“The breadth of her work is impressive. She was systematic in her thinking, seeing and developing connections between metaphysics, moral psychology, and ethics that exhibited not simply a grasp of one particular problem, but a world view. Her legacy is one of the broadest and deepest left by a 20th century philosopher.” – Stanford Encyclopedia of Philosophy
- Cambridge philosopher who occupied the Chair formerly held by Wittgenstein.
- Married philosopher Peter Geach.
- She was known as a fierce debater.
- In 1956, publicly opposed the decision of Oxford University to award an honorary degree to Harry Truman for his decision to use of atomic weapons against Japan.
- She opposed contraception.
- Influenced by Wittgenstein particularly in her views on metaphysics
- Most influential on her works on causation. She challenged Hume’s view and established a trend towards probabilistic views of causality.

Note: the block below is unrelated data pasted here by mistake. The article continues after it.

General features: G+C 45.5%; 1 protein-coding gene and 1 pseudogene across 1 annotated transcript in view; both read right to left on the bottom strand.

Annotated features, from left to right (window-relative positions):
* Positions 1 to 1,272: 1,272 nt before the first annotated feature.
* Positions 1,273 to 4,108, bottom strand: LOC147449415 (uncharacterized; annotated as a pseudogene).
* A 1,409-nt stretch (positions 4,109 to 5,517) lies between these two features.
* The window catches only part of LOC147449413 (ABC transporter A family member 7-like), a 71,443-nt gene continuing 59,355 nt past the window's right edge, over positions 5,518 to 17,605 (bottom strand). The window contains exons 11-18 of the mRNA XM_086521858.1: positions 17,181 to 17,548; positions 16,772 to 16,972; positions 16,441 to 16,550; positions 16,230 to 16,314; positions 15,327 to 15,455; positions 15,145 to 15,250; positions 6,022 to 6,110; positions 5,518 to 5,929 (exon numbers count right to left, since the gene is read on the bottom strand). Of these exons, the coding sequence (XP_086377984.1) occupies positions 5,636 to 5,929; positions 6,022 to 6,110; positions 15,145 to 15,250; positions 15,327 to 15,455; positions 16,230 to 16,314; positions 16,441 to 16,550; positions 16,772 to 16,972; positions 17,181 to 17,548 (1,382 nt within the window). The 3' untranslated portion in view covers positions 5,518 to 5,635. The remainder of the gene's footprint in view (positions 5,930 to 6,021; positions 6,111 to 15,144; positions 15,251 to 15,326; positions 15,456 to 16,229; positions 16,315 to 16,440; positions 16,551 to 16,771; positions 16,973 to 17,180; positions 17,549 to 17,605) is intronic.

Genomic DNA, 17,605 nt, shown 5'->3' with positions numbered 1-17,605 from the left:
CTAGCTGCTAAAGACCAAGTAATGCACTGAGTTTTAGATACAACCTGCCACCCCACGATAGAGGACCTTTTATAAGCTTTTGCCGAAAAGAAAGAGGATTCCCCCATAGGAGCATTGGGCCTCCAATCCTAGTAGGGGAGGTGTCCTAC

- Her book Intention (on intentionality) is considered a classic of twentieth century philosophy.
- Famously challenged Oxford don C.S. Lewis’ argument in chapter 3 of his book Miracles at a meeting of the Socratic Club. Her challenge was so formidable, that Lewis allegedly became so upset by the argument that he rewrote chapter 3 for the paper version of his book to account for Anscombe’s argument.
Today’s quote: “Mr. President, I’m not saying we wouldn’t get our hair mussed. But I do say no more than ten to twenty million killed, tops. Uh, depending on the breaks.” – General Turgidson (Dr. Strangelove)